9 Ways to Keep You and Your Passengers Safe While Driving

9 Ways to Keep You and Your Passengers Safe While Driving

Driving may be a mundane, everyday activity, but it’s also extremely hazardous. Car accidents are one of the leading causes of death in the U.S., most of which are caused by human error. To reduce the risk of accidents, it’s necessary to practice extreme caution anytime you get behind the wheel. With that said, here are a few driving tips to keep yourself and your family safe.

1. Drive the Speed Limit

Driving at higher speeds can make you more likely to lose control of your vehicle. It also makes it harder to react safely if you encounter a hazard on the road. In the end, driving above the posted speed limit will only save you a few minutes, which is rarely worth the risk of a potential accident.

2. Wear Your Seatbelt

Even a small, compact car can generate enough force to throw someone through the windshield in the event of a crash. Think of your seatbelt as your first defense against unsafe driving and make sure you and your passengers are all buckled in before starting the engine.

3. Limit Distractions

Texting and driving is a major public health concern, but cell phones aren’t the only things keeping drivers distracted on the road. Applying makeup, eating, and joking around with passengers are some other ways a driver can easily lose focus and potentially drift into an accident. When it comes to driving, lives are quite literally at stake, so it must not be taken lightly. Every time you get in your car, take the necessary steps to limit distractions by putting your phone on silent, fixing your hands on the wheel, and keeping your eyes trained forward on the road ahead of you.

4. Get Vehicle Serviced Regularly

Car troubles like tire blow-outs, failing brakes, and stalled engines can contribute to an accident. These types of troubles are also easy to avoid by following your car’s service schedule. Not only does regular auto maintenance keep your car in safe driving condition, but it can also save you money in the long run.

5. Don’t Drink and Drive

In the U.S., drunk driving accounts for over 30% of fatal car accidents, which is still a small fraction of overall, non-fatal accidents involving alcohol. Always remember that drunk driving is a choice, and you can choose to turn to a rideshare app, public transportation, or a sober friend instead of choosing to drive in a drunken state.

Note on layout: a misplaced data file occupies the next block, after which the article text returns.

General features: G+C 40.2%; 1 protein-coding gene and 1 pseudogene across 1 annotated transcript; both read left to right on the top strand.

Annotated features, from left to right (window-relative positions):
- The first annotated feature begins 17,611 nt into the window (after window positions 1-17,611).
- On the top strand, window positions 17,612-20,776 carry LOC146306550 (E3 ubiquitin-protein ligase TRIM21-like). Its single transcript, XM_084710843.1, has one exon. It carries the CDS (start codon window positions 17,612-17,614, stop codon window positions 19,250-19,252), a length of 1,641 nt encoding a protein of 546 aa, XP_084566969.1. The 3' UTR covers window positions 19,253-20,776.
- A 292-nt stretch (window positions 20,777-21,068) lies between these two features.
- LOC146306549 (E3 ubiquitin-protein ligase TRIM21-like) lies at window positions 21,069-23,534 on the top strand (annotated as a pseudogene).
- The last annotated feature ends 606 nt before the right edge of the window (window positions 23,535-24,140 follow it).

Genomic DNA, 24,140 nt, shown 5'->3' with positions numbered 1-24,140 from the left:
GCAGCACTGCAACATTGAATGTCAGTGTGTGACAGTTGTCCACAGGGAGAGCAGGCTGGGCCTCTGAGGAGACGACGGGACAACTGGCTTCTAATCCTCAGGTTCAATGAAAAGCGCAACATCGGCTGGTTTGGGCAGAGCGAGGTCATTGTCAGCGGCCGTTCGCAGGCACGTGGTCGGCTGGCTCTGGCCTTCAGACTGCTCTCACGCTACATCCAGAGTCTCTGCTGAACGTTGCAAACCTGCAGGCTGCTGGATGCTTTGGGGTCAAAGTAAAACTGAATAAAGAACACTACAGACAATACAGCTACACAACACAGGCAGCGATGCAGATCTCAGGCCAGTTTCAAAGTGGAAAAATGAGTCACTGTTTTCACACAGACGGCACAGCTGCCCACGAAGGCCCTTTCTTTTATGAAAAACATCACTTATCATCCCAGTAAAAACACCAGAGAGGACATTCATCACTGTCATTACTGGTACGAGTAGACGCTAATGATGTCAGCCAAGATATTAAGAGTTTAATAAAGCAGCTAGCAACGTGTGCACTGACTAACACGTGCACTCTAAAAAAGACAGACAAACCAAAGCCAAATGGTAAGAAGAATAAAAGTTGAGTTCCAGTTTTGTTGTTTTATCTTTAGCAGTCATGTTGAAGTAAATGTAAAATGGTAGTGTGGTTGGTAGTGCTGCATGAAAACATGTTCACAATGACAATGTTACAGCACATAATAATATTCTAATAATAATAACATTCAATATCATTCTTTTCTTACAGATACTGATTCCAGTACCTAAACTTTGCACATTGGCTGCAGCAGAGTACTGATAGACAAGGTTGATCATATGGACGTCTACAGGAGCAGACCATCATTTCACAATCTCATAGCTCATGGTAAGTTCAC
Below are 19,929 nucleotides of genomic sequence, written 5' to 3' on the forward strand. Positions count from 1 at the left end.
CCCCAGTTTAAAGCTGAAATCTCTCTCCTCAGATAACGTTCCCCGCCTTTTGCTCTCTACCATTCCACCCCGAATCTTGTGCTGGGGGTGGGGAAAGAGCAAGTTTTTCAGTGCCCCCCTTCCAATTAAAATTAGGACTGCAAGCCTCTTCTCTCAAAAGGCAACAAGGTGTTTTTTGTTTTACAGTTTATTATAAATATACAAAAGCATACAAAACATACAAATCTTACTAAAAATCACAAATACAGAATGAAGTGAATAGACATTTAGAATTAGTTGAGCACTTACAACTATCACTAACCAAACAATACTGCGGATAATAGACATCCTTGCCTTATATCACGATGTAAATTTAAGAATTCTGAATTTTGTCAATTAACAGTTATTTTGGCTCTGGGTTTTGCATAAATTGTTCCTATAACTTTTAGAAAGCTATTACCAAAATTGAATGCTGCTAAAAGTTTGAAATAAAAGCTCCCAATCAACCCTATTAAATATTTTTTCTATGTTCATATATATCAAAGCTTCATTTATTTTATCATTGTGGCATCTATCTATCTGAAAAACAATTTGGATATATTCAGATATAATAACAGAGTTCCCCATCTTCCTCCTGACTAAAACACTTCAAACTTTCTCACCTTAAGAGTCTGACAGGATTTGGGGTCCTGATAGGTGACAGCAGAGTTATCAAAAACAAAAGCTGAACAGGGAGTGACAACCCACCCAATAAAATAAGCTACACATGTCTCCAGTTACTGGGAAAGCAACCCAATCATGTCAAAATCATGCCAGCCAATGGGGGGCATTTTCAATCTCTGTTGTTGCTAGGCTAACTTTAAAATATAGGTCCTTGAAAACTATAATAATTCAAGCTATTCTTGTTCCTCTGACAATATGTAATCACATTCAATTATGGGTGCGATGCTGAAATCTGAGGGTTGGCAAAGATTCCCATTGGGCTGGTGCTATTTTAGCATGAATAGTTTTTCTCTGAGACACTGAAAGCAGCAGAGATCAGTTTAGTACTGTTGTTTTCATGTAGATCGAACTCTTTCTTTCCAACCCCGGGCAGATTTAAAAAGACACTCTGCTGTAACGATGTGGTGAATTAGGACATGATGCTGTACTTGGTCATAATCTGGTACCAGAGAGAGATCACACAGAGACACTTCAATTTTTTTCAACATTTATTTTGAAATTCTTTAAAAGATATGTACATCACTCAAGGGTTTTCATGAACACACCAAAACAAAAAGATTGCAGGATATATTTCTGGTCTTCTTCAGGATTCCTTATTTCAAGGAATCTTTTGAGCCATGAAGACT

6. Don’t Drive Drowsy

Like alcohol, sleep deprivation impairs the brain and can cause you to react slower or lose focus as you drive. Put extra effort into getting a full night’s rest before you plan to take a long drive, and always be aware of your own energy levels anytime you’re operating a vehicle. If you ever catch yourself feeling drowsy while driving, pull over and take a break until you feel more awake. Even if you have to take a nap in your car in a public parking lot, doing so is much safer than falling asleep at the wheel.

7. Avoid “Tail-Gating”

As a responsible driver, you should be considerate of other drivers by leaving enough space between yourself and the next car ahead. This significantly reduces the risk of rear-end collisions if the car in front of you brakes unexpectedly. As a rule of thumb, leave more space between your car and the car ahead during inclement weather or when traveling on freeways.

8. Be a Predictable Driver

Driving is safest when everyone follows the rules and drives as predictably as possible. To help other drivers predict your next move, use your turn signals before changing lanes or turning, follow all traffic signs, and yield to the right-of-way when merging.

9. Check Your Blind Spot

Your “blind spot” is the area around your car that you can’t see from your side or rearview mirrors. Turn your head and use your peripheral vision to check your blind spot before merging, turning, or changing lanes. You should also avoid spending too much time in another driver’s blind spot.